Whatever that scary thing is that you are dreading, that you have convinced yourself you can’t do, or that you feel like is the end of the world; whatever that thing is that you know will be hard, uncomfortable, or exhausting–


Go ahead.  Take a deep breath, square your shoulders, and remind yourself that there will be a time when it’s over, whether that’s five minutes from now, or a week, or a year.  No matter when it is, it will come!  You will make it!  And it will probably not be as horrific as you think it will be to get there.  So don’t give up.  Push ahead full force.  You can make it through.


“For what it’s worth: it’s never too late to be whoever you want to be. I hope you live a life you’re proud of, and if you find that you’re not, I hope you have the strength to start all over again.” —F. Scott Fitzgerald

There’s a reason these people are famous authors and I am not–they say exactly what I wish to, but concisely and movingly.  Regardless of who says it, though…that is precisely what I believe in. Take truth, regardless of source, and use it.  You choose and construct your life and personality.

Offering to help and agreeing to help may start differently, but I fully believe they should be attended to and end in the same way–with vigor, wholeheartedly, and cheerfully.  It’s helping another human.  What more noble cause is there?

I got my rock moves

Today at work started out frustrating, but has become really excellent.  It sounds so trivial just written out, but I made things happen how they needed to.  Mostly, I still feel like since I’m twenty two, barely out of my undergraduate career, and not getting into graduate schools, that all the “real adults” around me must know better.  That if there’s an error, it’s probably mine, and that there’s little incentive for them to listen to me.

Occasionally, I realize that’s not how it is.  Sometimes I catch the errors and correct them, sometimes my obsessive planning is more accurate, and sometimes if I speak up and talk to the right people, things happen.  I can influence the world when I try.  I have the authority to make people listen when what I say is important.  Of course, that’s not always the case, but it feels so good that it sometimes is.  It feels better that I managed this when my body feels like it’s gnawing itself apart from the inside.  Take that, crappy genetics.  I am beating you.  And take that, personal feelings of inferiority and fears of failure.  I am beating you also.

Additionally, my boss is going to talk to a friend professor in the clinical program at another university and see if he’d still take a graduate student, or even just a lab manager next year.  It’s amazing to me that she’s doing this for me.  I hope it does.  The city and surrounding areas seem fantastic, not to mention the program.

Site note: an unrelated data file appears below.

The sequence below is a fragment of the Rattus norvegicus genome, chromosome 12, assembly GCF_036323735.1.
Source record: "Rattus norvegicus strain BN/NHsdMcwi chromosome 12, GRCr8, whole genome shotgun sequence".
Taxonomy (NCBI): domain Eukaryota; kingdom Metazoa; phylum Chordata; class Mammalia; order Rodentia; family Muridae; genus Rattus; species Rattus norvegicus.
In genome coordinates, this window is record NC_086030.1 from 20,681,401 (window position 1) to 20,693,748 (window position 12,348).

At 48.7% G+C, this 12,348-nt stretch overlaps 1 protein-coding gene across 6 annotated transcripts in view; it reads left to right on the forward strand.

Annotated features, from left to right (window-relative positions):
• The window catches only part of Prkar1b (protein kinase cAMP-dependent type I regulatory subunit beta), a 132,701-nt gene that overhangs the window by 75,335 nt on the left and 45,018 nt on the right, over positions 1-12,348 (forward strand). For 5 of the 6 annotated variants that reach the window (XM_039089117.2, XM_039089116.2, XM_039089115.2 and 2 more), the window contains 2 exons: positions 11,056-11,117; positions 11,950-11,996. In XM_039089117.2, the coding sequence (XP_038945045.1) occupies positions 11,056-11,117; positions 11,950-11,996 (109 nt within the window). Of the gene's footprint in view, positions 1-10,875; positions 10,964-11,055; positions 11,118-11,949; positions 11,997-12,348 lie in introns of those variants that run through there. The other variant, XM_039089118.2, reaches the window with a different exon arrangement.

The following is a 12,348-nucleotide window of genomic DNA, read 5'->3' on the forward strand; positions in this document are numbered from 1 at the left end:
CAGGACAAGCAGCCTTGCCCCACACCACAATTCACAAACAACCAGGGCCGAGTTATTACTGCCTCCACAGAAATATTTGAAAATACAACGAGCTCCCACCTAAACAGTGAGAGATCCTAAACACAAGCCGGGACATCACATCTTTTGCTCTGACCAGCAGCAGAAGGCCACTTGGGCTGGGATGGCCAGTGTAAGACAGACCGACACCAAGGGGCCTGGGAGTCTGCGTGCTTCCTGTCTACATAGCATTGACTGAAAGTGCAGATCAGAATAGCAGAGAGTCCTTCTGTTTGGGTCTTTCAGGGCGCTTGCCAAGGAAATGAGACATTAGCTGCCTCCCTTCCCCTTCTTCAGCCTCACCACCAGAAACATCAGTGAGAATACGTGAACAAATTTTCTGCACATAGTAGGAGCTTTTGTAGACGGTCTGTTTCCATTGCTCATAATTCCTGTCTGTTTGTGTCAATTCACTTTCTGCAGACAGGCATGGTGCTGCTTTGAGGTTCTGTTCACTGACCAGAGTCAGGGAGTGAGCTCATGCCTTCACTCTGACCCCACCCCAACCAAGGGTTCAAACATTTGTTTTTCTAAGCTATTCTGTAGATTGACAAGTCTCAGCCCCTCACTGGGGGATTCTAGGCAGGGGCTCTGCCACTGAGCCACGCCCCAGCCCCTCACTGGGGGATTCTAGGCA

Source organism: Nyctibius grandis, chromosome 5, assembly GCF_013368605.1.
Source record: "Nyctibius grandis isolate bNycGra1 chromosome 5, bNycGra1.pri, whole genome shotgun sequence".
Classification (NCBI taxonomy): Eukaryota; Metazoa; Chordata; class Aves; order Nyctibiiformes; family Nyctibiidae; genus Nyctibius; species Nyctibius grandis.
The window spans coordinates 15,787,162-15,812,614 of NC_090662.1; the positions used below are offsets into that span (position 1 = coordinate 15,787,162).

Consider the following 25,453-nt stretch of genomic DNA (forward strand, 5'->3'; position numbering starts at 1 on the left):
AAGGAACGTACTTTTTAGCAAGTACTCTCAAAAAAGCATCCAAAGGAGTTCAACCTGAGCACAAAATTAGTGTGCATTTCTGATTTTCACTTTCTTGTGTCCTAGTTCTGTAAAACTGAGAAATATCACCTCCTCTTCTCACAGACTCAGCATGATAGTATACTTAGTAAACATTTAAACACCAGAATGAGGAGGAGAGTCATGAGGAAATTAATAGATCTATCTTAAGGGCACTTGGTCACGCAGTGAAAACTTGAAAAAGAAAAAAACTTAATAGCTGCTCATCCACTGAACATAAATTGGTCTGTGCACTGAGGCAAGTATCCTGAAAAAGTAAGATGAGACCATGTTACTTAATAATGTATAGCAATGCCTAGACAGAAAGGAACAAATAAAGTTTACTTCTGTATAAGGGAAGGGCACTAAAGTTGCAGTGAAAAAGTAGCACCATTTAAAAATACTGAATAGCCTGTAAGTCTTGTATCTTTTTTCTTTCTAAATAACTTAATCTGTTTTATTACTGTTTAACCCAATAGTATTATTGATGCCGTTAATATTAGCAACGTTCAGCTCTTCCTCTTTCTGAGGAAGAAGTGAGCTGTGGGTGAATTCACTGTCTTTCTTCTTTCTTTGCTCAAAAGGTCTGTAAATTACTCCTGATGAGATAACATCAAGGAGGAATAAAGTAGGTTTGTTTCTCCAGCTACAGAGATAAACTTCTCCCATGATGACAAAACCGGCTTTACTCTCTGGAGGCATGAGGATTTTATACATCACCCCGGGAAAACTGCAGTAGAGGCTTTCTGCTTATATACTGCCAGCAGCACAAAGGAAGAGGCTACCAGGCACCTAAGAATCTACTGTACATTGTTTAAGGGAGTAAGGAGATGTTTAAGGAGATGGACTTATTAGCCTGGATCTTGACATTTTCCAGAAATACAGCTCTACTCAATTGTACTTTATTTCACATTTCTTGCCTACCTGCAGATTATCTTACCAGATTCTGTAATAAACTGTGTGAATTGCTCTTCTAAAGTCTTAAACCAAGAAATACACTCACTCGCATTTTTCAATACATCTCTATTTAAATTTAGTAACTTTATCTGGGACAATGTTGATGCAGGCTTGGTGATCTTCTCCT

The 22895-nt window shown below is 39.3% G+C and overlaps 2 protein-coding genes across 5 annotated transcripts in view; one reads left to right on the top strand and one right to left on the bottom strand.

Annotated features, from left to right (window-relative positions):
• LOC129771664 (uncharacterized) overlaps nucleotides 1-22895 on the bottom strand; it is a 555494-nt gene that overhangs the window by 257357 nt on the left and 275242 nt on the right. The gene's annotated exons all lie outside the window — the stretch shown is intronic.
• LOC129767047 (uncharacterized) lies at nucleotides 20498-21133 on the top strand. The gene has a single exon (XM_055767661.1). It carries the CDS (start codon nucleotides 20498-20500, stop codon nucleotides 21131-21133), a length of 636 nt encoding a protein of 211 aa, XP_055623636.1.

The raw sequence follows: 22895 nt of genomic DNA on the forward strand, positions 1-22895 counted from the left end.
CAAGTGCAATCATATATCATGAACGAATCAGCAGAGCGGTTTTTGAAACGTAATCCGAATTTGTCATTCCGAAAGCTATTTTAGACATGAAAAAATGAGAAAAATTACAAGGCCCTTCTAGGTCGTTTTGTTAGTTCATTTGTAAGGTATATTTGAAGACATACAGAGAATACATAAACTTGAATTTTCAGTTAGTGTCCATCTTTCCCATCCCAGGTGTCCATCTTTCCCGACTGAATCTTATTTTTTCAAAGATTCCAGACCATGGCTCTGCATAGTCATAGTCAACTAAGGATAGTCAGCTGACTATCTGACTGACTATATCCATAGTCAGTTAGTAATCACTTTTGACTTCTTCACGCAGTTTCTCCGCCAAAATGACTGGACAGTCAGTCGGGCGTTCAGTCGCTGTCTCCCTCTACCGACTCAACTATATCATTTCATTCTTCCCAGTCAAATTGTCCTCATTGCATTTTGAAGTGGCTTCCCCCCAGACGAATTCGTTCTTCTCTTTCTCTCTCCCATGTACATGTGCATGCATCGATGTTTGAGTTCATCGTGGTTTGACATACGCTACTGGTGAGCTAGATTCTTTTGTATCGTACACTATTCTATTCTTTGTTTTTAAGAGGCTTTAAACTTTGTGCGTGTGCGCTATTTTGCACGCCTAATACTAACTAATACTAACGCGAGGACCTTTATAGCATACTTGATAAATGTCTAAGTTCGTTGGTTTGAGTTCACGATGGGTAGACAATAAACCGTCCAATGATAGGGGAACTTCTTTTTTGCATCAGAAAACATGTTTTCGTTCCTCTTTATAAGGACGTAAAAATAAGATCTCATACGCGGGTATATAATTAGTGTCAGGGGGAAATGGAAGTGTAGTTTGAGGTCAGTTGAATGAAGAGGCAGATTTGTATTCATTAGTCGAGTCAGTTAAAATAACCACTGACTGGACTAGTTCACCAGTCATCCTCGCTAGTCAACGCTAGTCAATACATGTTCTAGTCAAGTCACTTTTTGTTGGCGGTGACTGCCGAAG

There’s a blog on To Write Love on Her Arms today.  It’s about Valentine’s Day, of course–or at least, ostensibly.  Really, it’s about finding self-worth outside of love and relationships.  I highly recommend it.  It can be found here.

My favorite bit is, “i’ve been thinking lately that maybe i’ve confused a girl for God, a different one every year or two, since the first day of junior high. And man, that is a lot of pressure to put on someone, to make them God. That is a ton of power to hand someone. Especially when they’re just a person. A person with questions and flaws and pain of their own.

So maybe there’s a war, inside of me and for me and maybe my heart is the opposite of small. Maybe it’s the opposite of cheap and empty and alone. Maybe it’s sacred and enormous and wild.”

I just think that is so gorgeous.  Yes.  We do that.  When we love someone, we see them as perfect, at least for awhile, and when that facade starts to crumble, we desperately try to make it real again.  We get disappointed.  We see our own pain and fear and uncertainty so much more clearly than that of others, but it’s there in everyone.  We’re all just trying to get by.

But no matter what, people are not useless, not worthless, and not all-powerful, either.  They’re beautiful, complex, and important in their own right.  They’re stupid, but they also each have their wisdom, and thus are worth listening to.  Worth trying for.

I was going to write about how much I hate this holiday with its cheap idea of love and devotion, but instead, now, I’m thinking about the value of people.  I think this is better.  I think I’ll try to do more to earn respect and love, and to give back to the world, instead of waiting for it to give to me.